by Mark Clancy
Did you hear the one where a social media account, corporate email account, cryptocurrency wallet, or bank account got stolen -- even when the customer had the two-step authentication using texts turned on?
SIM swap fraud is on the rise - The Guardian
This happens when the bad guys impersonate the customer with their mobile carrier and perform a malicious SIM swap -- or get the phone number ported out of the carrier to an account owned by the fraudster.
SIM swap fraud that leads to an account takeover is actually the same problem twice. The root of this problem is that we don't truly confirm the actual customer intention because there is a lack of strong authorization for each specific transaction:
The first time it occurs is in the mobile carrier, where they don't have strong authorization to confirm the mobile customer intent, which is to actually get a new SIM or to port out their line.
It also occurs a second time at the downstream institution that is relying on SMS text-based authentication, which acts as a weak authorization for the transaction.
The weakness here is assuming that because you had the PIN, you must have wanted to do this transaction. However, the details of the transaction were not part of the explicit approval. You were authenticated with a password, you gave us the PIN we sent, so implicitly we assume this must be what you wanted.
The Bottom of the Lake Scenario
The way the fraudster accomplishes this theft is to socially engineer staff at the mobile carrier to gain access to the victim's account. The fraudster makes a call to customer service saying “I lost my phone at the bottom of the lake and I need a new SIM card to put in my old phone.” They pretend to be the victim by using a combination of personal information, security questions, and account information gathered from phishing emails, texts, or phone calls to the customer or other data breaches.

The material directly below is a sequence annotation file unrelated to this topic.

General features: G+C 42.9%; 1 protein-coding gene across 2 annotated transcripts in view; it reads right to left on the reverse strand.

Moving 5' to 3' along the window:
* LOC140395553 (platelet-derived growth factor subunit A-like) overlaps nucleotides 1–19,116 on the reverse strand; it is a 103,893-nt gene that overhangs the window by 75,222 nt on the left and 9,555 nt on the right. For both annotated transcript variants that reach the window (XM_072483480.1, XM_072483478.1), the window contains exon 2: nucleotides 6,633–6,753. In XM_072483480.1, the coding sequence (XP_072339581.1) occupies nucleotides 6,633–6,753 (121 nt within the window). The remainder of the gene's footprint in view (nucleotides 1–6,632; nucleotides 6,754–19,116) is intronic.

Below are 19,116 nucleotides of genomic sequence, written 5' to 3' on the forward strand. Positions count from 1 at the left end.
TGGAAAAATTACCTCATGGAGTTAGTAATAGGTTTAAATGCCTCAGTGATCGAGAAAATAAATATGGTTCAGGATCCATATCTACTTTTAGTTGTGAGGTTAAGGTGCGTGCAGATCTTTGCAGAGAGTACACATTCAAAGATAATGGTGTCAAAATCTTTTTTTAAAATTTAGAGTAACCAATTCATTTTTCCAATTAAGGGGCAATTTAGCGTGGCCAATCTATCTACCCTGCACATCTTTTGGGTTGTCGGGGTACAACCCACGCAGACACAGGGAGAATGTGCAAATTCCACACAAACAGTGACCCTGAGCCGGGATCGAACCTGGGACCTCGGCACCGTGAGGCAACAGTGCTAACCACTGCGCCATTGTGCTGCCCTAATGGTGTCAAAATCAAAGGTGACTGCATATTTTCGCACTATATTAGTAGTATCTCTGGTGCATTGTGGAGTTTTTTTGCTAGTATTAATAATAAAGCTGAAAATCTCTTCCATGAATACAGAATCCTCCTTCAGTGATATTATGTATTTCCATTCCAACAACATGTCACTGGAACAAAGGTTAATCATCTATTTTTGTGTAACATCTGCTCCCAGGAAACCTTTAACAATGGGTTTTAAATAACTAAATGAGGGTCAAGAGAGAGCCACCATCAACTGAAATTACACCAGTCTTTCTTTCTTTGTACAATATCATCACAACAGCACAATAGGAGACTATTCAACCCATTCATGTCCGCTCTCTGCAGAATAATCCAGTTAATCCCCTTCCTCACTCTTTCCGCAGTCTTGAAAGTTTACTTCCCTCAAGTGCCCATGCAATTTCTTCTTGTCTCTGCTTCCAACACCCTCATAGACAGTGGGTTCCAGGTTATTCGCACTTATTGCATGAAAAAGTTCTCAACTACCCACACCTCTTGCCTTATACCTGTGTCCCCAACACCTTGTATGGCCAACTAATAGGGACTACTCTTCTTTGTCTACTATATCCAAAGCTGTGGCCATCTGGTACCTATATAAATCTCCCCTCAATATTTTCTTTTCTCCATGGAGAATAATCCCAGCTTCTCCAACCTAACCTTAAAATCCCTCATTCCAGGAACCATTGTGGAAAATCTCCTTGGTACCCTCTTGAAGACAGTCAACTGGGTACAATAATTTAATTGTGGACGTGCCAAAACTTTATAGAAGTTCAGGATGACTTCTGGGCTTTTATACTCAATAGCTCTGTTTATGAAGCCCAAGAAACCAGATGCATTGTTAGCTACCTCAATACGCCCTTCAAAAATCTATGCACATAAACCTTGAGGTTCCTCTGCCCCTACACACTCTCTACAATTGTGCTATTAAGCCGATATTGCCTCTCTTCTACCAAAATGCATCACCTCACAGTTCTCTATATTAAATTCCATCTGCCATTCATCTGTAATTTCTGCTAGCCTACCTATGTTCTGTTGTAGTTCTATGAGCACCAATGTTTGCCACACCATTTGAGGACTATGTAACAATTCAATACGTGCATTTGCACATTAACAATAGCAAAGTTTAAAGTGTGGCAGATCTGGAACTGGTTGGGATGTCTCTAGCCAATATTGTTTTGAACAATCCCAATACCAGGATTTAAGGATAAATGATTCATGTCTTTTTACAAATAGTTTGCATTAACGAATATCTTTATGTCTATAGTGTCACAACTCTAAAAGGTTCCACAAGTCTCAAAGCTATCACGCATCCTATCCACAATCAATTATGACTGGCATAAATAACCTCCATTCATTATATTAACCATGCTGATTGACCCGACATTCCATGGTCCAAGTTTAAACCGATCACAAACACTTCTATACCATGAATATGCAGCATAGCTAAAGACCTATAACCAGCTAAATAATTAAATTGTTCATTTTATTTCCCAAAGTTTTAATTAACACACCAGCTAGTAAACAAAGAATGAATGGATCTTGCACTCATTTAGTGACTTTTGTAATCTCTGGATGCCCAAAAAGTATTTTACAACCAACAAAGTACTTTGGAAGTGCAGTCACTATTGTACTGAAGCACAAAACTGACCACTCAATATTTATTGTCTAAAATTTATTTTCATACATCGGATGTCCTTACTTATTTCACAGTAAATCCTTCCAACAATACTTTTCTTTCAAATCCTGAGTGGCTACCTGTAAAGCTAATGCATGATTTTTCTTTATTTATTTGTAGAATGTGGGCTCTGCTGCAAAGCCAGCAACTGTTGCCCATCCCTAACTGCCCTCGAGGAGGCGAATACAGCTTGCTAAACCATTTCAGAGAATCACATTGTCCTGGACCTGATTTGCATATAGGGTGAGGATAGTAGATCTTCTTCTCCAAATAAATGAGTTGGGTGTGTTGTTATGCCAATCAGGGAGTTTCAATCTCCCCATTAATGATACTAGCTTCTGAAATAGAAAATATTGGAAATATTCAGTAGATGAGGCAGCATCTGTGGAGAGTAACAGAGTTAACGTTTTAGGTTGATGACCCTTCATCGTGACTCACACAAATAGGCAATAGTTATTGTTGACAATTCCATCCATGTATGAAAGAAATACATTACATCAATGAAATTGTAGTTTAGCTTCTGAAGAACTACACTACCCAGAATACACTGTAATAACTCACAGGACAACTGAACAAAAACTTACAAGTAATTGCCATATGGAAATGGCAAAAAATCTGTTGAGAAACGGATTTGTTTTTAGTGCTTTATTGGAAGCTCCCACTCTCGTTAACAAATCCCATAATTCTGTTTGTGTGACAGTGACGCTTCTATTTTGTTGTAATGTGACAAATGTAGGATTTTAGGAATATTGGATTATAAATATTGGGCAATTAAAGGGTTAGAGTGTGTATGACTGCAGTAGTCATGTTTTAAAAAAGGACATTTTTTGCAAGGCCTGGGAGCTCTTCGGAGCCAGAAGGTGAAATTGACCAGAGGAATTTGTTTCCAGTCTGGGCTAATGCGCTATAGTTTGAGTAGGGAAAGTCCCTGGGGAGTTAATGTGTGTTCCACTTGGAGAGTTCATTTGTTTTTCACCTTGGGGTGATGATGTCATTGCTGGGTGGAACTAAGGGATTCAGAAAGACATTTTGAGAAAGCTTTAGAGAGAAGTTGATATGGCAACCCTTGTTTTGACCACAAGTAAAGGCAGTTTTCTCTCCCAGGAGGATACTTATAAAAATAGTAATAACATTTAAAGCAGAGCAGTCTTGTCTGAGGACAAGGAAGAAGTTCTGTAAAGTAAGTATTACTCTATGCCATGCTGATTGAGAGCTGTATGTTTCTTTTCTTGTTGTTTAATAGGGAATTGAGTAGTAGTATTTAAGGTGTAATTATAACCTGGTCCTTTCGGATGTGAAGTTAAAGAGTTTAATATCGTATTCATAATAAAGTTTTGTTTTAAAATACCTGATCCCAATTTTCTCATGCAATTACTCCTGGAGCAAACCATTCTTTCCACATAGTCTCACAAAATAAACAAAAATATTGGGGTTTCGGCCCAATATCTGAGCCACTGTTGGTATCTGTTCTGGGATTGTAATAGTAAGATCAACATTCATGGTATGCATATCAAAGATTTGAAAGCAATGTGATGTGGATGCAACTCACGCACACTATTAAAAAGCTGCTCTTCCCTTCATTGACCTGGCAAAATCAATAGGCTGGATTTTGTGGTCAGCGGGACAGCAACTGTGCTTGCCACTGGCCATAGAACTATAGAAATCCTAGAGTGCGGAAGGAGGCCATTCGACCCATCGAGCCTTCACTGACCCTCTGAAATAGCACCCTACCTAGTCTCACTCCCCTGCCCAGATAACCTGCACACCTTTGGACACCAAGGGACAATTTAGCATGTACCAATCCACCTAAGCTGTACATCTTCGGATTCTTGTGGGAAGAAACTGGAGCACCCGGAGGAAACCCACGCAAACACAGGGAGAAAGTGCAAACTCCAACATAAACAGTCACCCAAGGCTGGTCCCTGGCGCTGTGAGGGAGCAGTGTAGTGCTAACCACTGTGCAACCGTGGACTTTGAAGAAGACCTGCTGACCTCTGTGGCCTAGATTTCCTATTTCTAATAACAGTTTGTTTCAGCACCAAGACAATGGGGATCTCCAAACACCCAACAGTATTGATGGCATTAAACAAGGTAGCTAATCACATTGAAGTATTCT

A common social engineering approach is to text a PIN sent to the customer/victim themselves and then call the customer. “Hi, this is Mark from the XYZ carrier fraud department. There is a problem with your account so we just sent you a one time code to verify your identity. Can you please read it to me?”
Since the PIN does not include any contextual information about the transaction, the customer does not know what activity they are authorizing with the PIN. Now armed with the text message PIN and the account information, the fraudster is able to complete the transaction as if they were the real customer.
What are the characteristics of a good SIM swap fraud prevention solution?
The best way to defend against SIM swap fraud is to add strong authorization to the transaction. This authorization should include details about the specific transaction. In addition, the ideal solution should:
Include tight identity binding between the end-customer and the authorization of the transaction.
Not rely solely on personal data to validate identities.
Integrate identity document scanning and liveness testing as part of the identity verification.
Notify customers prior to initiating the transaction and sending them details of the transaction to confirm. (In case the customer did not actually initiate the transaction in the first place.)
Executing an explicit authorization of the specific transaction -- not just multiple re-authentications at each new step in the process. This keeps the customer informed of the context and ensures an accurate transaction.
Have a process to re-establish the identity of a customer when their phone really is at the bottom of the lake.
Use the same process and tools in all channels. That is, it should work the same way on the phone, in the store, on the web, or in chat sessions.
How does Authoriti’s Permission Code® platform help solve this problem?
The Authoriti Permission Code platform executes one-time identity binding when establishing a private key on the customer’s mobile device. Then enables the Permission Code smart PIN to confirm Identity, Authentication and Authorization for each transaction. The platform:
Integrates with leading Identity verification solutions.
Has pre-built workflow to support Identity verification such as driver’s license scanning and selfies for liveness testing.
Supports push transactions for confirmation by the end customer.
Shows the end-customer the exact transaction being requested.
Embeds the details of the transaction in the signature.
Supports the re-linking of customer identification to the account for the bottom-of-the-lake scenario or initial enrollment.
The Permission Code smart PIN works in all channels. It can be automatically pushed over the web or mobile apps, it can be read aloud on the phone, or it can be scanned at the point of sale. Schedule a meeting and we'll take you for a test run.
Mark Clancy, CEO of Authoriti was previously CISO and VP Cybersecurity at Sprint.